Hickory shad: Gorgeous dawns on a wild, plunging river, a blood-red sun burning away mist shrouding the chapel spire in a quaint Virginia town, and crisp mornings that melt almost imperceptibly into joyously hot days by noon. And best of all, a game fish that pounces onto darts and streamers with abandon, leaping from the water like a miniature salmon, nose and tail curled downward in a silver arch.

The fish inhale lures and flies until arms literally ache from fighting them - a virtual angling nirvana after the long, cold days of winter.

But to a dishearteningly high proportion of those who clamber over the rocky banks of the Rappahannock river near Fredericksburg each spring, the words hickory shad mean frustration.

Why? The wrong approach, inappropriate gear, bad advice, poor timing, improper presentation, too fast a retrieve, too slow a retrieve - the list of reasons for not connecting is a long one. Worse yet, after a trip or two without catching anything except bothersome herring, a negative attitude often sets in. The confidence wanes, further crippling one's chances of solving the riddle of shad.

The run of hickories up the Rappahannock is not as thick as it was six years ago, but those who blame this for their lack of luck are groping for excuses. Few people catch a hundred shad a day anymore, but those who've unlocked the hickory puzzle can easily count on 20 or 30 fish in a half-day's effort during the prime period when the shad inhabit the Fredericksburg sector of the riiver, April through mid-May. At one to 2 1/2 pounds of pure energy per fish, that makes for some extraordinary sport.

With reduced numbers of shad in the river, though, mistakes do have a greater effect. Attention to minute details in angling technique is necessary to trick these fish consistently as they head up the river to spawn. But score you can, if you fish diligently and use the proper presentations.

The approach I've settled on, after much experimentation, fools an average of 30 to 40 shad per half-day trip with spinning gear, 20 to 30 with fly tackle. There may be other systems that work, but this one is tried and proved.

Fifty degrees is the magic mark that sends hickories on their spawning run up the Rapahannock. As usual, this mercury reading came late in March, and the fish began their arduous ascent that has them now congregated by the tens of thousands around the U.S. 1 Falmouth Bridge, just north of Fredericksburg. This is the fall line. Right here - roughly half a mile above and below the bridge - is where the fishing centers. Below the bridge, where boats are useful, the hickories bite best on a rising tide. Above the bridge, in the fast water, early morning is the prime period, late evening second-best.

Concentrate on large, deep pools and eddies just off the main current. The lower third of the big pools are the choicest hickory lies. Approach these prime areas from the side and slightly upstream.

Spinning tackle and shad darts represent the surest way to trick shad. Some anglers like to use a spoon-and-dart combination, but either a single dart or pair of darts will entice just as many fish.

Early in the season, before the shad have been fished over much and when waters are still high, large darts do best - roughly an inch and a half long and a quarter of an ounce. As the river level recedes and the fish see more and more hardware hurled at them, hone down to one-inch darts weighing an eighth or even sixteenth of an ounce. Darts with red or fluorescent pink heads, white bodies and white tails work best, but don't hesitate to try other colors if the fish aren't cooperating.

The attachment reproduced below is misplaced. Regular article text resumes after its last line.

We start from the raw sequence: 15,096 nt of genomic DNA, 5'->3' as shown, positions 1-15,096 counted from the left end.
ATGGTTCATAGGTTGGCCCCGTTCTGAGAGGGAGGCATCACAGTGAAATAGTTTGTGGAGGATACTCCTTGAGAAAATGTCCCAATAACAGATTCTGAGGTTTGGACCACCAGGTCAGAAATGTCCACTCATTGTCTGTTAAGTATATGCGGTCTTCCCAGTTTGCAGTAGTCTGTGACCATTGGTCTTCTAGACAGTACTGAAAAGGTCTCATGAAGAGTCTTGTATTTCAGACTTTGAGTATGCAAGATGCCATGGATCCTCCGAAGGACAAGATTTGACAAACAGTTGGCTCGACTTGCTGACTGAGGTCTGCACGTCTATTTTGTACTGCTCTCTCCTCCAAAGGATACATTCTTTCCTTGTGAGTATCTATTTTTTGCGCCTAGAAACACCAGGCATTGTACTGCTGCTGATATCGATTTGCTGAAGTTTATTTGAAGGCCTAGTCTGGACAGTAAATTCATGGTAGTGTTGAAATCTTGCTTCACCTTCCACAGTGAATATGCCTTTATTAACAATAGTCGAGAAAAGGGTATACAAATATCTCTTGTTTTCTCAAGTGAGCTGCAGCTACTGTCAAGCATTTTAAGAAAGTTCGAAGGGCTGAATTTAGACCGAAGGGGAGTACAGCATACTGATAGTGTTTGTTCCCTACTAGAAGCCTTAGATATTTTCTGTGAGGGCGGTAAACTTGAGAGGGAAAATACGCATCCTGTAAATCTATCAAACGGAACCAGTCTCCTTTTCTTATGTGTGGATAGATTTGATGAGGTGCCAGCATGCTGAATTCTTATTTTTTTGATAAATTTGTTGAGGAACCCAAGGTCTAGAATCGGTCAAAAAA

Four-pound line is the best compromise between strength and refinement. Your spool should be filled nearly to the brim to allow the long, arching casts sometimes necessary to reach distant edges of pools on this broad river.

Fast and erratic. Those are the key words for success with retrieves on hickories. The fish do no feeding during their spawning run. You must goad them to strike by rekindling atavistic instincts from their predatory life at sea.

Let the dart sink for several seconds, then pump the rod tip sharply as you work the handle with a steady cranking motion. When a hickory climbs on he'll strip line from the reel in short, staccato bursts and leap wildly across the surface in flashes of silver brilliance. Bass fight feebly in comparison.

For fly-rod buffs, a high-density sinking tip line in the 7 to 9 weight range and small weighted streamers are the tools needed to pull in hickories. To tie a deadly shad fly, wrap the shank of a Mustad No. 9671 hook (size 8 to 12) with thin lead wire; dub on a hot orange, yellow or white rabbit-fur body; add a white marabou wing; finish with a large red head built up with tying thread.

Cast across the stream and work this fly through deep pools with a sharp jigging-stripping retrieve. A hickory should engulf it in short order.

The Rap is big, deep water, quite cold at this time of year.Wear chest waders, preferably with felt soles, and use a staff. Even still, the river will lap menacingly at the lip of your wader tops. Use caution.

The best fishing comes during the first few hours after dawn. With this in mind, an angler who arises at 4 a.m. and drives south on I-95 to the Route 17 exit can hit the water at first light, fish for five hours and be back in Washington in time for lunch. It's hard to think of a more pleasant way to spend an April morning. CAPTION: Picture,